In a dilapidated neighborhood in Tampa's inner city, in a century-old church, a religious empire is quietly growing.
Led by a Pentecostal charismatic, it now spans half the United States, holds millions of dollars in property and possessions, and rakes in millions more in donations.
Its patriarch is Melvin B. Jefferson, who came to Tampa from Texas more than 20 years ago with a tent revival. He moved it to his living room, then to a former adult bookstore. It now is an operation with global aspirations.
Jefferson, 54, calls himself a bishop. He has no theological training, was ordained through the mail and won't identify those who consecrated him as a bishop.
Yet, he seems at home on stage in front of more than 1,000 people at Deeper Life Christian Church.
His flock - which includes hundreds living in shabby housing provided by the church and hundreds more who drive weekly to Sunday and evening services - doesn't question his credentials.
Jefferson is as quick with a quip about his childhood as he is a snippet of Scripture meant to elicit fear of damnation. He takes the stage weekly, picking apart and praising his congregation, drubbing sins and drumming up dollars. It's all part of a master plan he says he had when he started the church.
That plan, he is fond of telling his congregation, involved taking in the city's downtrodden - the homeless, the poor, those who are alcoholics or addled by drugs - and rehabilitating them through Bible teachings and tough love.
But a three-month investigation by The Tampa Tribune in a partnership with WFLA, News Channel 8 has found that Deeper Life houses a deeper purpose - as an elaborate money-making machine that generates revenue three ways.
Money being raised by a bucket-toting brigade of orange-vested panhandlers at busy Nashville intersections is going to a Tampa, Fla., church that pleaded guilty to fraud last year, The Tennessean has learned.
The Deeper Life Christian Church, also known as House of David Help Center, has been collecting money illegally here, officials say, notably on Bell Road near Hickory Hollow Mall.
State and Metro officials say the church is not registered to solicit charitable donations, though church members say they are ''legitimate'' and flash official-looking, but homemade, identification cards at stopped motorists. Metro police say they are not allowed to walk in the streets at intersections collecting, as they do.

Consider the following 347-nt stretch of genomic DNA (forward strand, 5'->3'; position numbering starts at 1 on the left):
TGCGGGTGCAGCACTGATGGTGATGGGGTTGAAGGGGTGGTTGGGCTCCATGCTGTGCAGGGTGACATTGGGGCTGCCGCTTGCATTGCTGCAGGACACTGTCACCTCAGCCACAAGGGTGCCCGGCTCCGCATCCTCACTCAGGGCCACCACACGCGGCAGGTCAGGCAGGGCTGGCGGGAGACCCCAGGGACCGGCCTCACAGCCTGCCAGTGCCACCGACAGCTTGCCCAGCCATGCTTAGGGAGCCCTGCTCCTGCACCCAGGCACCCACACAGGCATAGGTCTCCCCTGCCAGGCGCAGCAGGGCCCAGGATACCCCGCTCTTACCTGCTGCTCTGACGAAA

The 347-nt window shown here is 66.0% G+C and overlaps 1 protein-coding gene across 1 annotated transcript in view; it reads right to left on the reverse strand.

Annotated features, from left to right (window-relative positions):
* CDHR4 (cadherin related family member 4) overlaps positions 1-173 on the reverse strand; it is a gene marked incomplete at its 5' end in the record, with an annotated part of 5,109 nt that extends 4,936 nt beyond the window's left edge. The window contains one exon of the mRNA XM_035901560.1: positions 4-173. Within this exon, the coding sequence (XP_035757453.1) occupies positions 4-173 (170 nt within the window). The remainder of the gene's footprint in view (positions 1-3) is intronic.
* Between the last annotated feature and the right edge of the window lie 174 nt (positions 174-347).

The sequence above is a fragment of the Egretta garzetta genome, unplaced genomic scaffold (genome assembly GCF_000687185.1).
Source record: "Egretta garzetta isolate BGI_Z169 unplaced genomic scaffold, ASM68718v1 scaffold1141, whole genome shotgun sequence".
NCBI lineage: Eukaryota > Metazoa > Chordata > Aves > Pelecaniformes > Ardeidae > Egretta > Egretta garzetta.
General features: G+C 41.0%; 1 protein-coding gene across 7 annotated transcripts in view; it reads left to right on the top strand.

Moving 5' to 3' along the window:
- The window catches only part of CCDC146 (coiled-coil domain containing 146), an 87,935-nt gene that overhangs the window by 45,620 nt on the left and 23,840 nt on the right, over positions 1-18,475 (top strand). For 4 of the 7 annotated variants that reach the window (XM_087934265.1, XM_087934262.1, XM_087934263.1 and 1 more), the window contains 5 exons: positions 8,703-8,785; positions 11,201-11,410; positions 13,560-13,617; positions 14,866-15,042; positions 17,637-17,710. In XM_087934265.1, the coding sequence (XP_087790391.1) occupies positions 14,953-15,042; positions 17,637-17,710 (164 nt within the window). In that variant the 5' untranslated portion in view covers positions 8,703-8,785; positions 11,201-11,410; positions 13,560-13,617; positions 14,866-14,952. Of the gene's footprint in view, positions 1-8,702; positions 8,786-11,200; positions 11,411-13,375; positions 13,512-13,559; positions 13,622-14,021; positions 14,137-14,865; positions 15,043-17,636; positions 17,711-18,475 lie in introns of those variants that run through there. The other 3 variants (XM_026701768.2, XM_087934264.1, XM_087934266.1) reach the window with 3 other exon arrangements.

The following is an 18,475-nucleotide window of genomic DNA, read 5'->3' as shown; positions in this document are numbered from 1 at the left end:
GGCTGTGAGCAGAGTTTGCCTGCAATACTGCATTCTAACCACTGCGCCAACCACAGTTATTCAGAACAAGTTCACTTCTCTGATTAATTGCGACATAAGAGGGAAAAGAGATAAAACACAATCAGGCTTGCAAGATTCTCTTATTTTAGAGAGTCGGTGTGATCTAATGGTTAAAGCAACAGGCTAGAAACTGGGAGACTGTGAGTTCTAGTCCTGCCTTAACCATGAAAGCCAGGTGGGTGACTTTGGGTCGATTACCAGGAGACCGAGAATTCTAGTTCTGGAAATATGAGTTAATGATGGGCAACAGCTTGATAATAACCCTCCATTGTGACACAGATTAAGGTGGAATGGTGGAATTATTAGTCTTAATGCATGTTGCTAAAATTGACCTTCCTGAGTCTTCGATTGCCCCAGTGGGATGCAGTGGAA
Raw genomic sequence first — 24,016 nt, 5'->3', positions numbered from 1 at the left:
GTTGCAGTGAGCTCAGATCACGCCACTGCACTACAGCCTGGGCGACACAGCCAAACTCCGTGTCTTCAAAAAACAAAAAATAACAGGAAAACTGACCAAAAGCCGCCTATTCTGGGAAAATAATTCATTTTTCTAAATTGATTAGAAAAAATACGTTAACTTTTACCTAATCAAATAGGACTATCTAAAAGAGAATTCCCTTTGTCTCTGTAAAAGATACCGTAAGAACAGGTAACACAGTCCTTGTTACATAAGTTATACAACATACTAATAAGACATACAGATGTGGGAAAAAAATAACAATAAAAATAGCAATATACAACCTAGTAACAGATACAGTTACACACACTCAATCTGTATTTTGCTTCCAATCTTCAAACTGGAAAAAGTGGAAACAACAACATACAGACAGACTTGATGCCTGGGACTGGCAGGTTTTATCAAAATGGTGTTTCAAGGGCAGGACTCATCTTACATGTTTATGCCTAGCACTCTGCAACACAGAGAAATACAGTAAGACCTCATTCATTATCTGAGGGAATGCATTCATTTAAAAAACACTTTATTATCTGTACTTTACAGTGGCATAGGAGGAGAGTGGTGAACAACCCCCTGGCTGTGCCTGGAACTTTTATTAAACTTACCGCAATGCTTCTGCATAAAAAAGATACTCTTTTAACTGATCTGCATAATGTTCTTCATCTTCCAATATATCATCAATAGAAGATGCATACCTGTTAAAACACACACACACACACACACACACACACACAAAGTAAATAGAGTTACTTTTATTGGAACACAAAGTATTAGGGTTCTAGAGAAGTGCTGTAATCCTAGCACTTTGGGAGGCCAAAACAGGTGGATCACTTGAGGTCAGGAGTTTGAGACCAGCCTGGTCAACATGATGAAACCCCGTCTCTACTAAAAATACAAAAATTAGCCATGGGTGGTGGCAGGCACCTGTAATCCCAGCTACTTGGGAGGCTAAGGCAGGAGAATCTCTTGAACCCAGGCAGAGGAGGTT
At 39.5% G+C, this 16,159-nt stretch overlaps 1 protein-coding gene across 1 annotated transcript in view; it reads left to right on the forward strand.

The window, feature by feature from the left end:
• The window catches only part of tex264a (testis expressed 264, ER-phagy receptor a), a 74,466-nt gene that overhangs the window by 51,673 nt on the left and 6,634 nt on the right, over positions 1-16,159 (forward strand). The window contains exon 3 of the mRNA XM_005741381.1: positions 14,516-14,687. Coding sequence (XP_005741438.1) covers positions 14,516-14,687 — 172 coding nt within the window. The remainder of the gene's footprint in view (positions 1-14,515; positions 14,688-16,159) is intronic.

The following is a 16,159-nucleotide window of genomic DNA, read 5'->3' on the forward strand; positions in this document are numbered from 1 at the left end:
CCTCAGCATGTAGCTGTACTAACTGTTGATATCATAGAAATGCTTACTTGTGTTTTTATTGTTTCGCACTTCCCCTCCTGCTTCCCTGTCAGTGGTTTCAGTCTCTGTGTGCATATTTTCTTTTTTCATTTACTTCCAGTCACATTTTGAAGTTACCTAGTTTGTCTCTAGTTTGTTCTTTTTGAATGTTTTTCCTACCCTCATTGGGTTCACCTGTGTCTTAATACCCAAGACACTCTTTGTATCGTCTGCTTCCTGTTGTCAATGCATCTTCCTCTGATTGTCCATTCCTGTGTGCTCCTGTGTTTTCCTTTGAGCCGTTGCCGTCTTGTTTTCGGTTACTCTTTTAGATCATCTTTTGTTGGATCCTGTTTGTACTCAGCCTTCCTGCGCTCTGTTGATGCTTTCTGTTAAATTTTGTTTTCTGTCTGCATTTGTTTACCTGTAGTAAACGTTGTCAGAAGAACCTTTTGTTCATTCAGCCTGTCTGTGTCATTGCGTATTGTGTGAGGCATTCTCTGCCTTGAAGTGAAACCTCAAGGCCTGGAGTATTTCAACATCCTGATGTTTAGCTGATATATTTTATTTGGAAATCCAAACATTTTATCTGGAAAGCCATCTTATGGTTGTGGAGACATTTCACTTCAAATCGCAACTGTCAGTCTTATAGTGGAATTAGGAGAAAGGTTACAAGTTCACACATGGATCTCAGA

And while the group's white, gallon-size buckets claim the funds go to help children, church officials said they could not estimate how many children, because so many families seek its help.
The money is sent back to Tampa, where, authorities there say, it is used to operate a ''cult-like'' center for the homeless, many of them former drug abusers and prostitutes.
Tampa authorities said the church has sent its members on a cross-country panhandling campaign after officials shut down the church's illegal revenue sources there.
The church itself and five church officials were convicted last year of food-stamp fraud and receiving stolen goods.
The Deeper Life Christian Church lost its tax-exempt status in Florida after its criminal convictions.
According to authorities at the Hillsborough (Fla.) Sheriff's Office, which launched the fraud investigation several years ago, there's no evidence that the money collected in the buckets goes to anything but Deeper Life church.
Authorities have admitted, though, that the church did help blighted Tampa neighborhood. Court officials even started allowing defendants to perform community service with the church.
During the investigation, however, undercover detectives found that probationers sent to the church for court-ordered community service were given credit for giving up their food stamps.
Hillsborough authorities now frequently get calls from all over the country about the church and its practices.
The Price of Their Redemption
, The Tampa Tribune, Sep. 21, 2003
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The Price of Redemption
Series of indepth reports, published by The Tampa Tribune.